By Emma Fingler, MAGG Graduate (2018)
I arrived in Kathmandu at night in the middle of a thunderstorm after 26 hours of travel. Needless to say, I was not able to see much of the city, as most streets do not have streetlights. But my walk to work the next morning was amazing. Having never been to Nepal – or Asia for that matter – it was a truly invigorating experience – from the small shops placed every few meters along the ground floors of buildings to the cars honking incessantly. And of course, the pollution was intense. That morning there was a pile of garbage burning in the middle of the street. I later learned, that these fires will become more common as the days get colder.
I do not think I could have joined my office at a more productive time. On my first day, I attended a team strategy meeting where I learned about the goals, objectives, mandates, and responsibilities of the team as a whole, and of each individual team member. It was the perfect crash-course introduction to the office. I learned that fifty percent of my time will be devoted to a project that focuses on “community perception and feedback,” of humanitarian assistance. Formed after the 2015 earthquakes, the project also encompasses the 2017 flood recovery efforts. The aim of the project is to enhance coordination and efficiency at all levels, and to create two-way communication pathways between those assisting and those affected.
The other fifty percent of my time has been working with the humanitarian coordination side of the office. A few weeks before I arrived in Kathmandu, a large portion of the country was hit with the heaviest rainfall in 60 years, resulting in large-scale flooding across most of the southern border that affected an estimated 2.7 million people. The UN Resident Coordinator’s Office, where I work, is in charge of coordinating the response to those floods. Because we are in the relatively early stages of response, there is little I can assist with. However, the next steps will be to create bi-weekly reports on the recovery and reconstruction phases, which I will be a part of. I will also be attending the upcoming Humanitarian Country Team meetings and have helped to compile two Situation Reports. Most of my time thus far has gone into drafting a report about Nepal’s progress in meeting its commitments to “The Grand Bargain,” a list of shared commitments between donor and recipient countries to improve humanitarian assistance that was agreed to at the World Humanitarian Summit in 2016. Our office will create an annual report that tracks Nepal’s progress, and my role will be to coordinate a survey and conduct key informant interviews.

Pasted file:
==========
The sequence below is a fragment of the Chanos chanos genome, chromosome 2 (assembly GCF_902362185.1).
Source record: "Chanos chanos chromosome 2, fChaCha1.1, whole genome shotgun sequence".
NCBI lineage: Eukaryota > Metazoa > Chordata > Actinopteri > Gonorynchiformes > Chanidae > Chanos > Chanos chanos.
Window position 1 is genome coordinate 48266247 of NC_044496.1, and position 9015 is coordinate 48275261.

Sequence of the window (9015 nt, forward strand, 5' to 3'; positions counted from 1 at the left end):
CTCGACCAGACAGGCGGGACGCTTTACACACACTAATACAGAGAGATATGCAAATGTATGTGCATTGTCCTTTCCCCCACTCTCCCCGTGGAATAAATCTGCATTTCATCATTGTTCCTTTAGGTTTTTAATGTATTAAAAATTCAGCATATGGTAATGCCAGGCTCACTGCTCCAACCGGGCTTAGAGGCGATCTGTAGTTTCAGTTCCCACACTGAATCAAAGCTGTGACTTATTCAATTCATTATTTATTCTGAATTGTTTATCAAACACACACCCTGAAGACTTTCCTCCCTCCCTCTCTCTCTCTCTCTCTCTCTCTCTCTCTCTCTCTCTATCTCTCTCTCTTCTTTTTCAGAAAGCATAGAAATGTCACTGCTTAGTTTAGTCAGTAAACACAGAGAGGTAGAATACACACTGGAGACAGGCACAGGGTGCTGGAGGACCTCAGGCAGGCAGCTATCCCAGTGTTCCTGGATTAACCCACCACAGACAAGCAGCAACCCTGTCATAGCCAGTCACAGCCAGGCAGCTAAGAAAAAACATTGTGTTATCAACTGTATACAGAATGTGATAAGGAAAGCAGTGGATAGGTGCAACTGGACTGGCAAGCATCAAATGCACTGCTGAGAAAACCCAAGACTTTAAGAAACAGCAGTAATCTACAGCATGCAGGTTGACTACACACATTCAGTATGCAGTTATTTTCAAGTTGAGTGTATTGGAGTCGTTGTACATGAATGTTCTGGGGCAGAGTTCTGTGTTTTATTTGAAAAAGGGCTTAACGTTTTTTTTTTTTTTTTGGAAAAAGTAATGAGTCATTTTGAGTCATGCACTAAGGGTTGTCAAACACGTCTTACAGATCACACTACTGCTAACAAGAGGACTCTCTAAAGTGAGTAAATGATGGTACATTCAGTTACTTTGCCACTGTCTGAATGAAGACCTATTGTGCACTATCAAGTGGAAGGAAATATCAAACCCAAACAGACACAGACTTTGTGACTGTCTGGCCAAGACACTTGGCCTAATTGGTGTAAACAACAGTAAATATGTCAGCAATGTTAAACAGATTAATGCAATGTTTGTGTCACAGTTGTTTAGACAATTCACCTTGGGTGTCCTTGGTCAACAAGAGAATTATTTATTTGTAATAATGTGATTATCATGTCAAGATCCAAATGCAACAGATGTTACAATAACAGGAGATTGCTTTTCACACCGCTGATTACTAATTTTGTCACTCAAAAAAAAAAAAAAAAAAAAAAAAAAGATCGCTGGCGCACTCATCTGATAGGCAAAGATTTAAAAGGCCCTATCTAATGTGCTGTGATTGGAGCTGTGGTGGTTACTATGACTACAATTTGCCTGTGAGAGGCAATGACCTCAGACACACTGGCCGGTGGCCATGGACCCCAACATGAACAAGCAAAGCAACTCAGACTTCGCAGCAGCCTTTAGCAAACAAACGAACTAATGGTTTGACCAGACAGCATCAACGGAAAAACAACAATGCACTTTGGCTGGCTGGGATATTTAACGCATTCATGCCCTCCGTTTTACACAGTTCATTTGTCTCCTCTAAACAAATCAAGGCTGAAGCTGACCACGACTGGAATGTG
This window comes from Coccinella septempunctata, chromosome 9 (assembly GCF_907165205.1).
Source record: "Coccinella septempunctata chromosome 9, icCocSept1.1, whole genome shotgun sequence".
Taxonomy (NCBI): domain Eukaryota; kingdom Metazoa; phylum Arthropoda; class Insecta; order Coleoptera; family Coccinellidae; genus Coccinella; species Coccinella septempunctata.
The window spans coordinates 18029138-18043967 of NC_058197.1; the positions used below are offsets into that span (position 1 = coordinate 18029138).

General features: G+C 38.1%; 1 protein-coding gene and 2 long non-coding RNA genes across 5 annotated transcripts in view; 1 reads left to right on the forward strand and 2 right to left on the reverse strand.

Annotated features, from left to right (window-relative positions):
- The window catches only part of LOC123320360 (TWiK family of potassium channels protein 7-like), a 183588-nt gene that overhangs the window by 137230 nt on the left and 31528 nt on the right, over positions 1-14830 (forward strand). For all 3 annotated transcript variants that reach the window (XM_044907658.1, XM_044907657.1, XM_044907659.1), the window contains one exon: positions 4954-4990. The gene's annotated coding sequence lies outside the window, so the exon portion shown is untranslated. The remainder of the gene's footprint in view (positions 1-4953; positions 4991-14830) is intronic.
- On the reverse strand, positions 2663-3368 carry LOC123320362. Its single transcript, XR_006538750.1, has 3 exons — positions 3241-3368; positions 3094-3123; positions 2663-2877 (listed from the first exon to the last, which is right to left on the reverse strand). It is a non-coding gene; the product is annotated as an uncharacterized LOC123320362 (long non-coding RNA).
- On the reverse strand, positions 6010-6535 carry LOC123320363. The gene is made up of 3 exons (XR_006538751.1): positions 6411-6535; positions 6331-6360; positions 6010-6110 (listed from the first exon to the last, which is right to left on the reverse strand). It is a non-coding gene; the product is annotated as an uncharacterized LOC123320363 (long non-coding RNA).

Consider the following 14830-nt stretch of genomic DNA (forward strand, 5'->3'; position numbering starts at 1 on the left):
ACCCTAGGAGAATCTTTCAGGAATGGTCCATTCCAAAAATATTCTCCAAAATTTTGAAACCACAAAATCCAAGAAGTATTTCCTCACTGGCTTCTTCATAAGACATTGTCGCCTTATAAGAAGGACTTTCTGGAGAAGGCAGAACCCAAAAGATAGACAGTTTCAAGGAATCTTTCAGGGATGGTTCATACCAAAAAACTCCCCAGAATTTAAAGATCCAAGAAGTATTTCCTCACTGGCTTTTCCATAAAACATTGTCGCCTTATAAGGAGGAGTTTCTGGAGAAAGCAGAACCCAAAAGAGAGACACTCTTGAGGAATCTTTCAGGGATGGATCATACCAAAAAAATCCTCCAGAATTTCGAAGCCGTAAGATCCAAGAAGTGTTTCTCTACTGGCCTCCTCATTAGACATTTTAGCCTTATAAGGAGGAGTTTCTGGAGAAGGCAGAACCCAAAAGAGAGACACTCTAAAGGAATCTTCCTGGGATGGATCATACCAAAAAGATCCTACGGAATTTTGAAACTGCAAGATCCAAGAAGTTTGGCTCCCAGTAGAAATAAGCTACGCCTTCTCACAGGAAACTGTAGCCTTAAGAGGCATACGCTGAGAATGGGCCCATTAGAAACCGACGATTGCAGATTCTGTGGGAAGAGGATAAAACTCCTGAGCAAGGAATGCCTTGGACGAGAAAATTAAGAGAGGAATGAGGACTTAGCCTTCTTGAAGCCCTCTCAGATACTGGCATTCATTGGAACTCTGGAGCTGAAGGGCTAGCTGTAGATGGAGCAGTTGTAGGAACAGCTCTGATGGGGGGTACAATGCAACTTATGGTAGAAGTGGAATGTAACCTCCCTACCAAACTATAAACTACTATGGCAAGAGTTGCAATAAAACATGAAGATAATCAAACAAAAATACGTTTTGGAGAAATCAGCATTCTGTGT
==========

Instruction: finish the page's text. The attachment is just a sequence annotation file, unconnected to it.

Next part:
Nepal is an amazing country. It is vibrant and so full of life. Yet remnants of the 2015 earthquakes are almost everywhere. While I cannot compare life to before the earthquake, reading people’s responses to the perception feedback surveys demonstrate just how much has changed in people’s lives since then. On the streets, buildings are in various states of disrepair, temples are covered in scaling, and sidewalks are caved in. But there remains a happiness in the air. On my first night in my new apartment, my key got stuck in the gate and locked me out. Within minutes a Nepali neighbor, perhaps 30 pounds less and four inches shorter than me, offered to boost me over the six-foot-tall gate. While I demurred, it made me smile that this elderly man was willing to help a foreign stranger. I constantly hear that people come back to Nepal for the people, and I know this will be true for me too. While I am only three weeks into my placement, the next week is the holiday of Dashain, so I will be giving trekking a go, and hiking Annapurna Base Camp for eight days. There’s always something exciting to do in Nepal!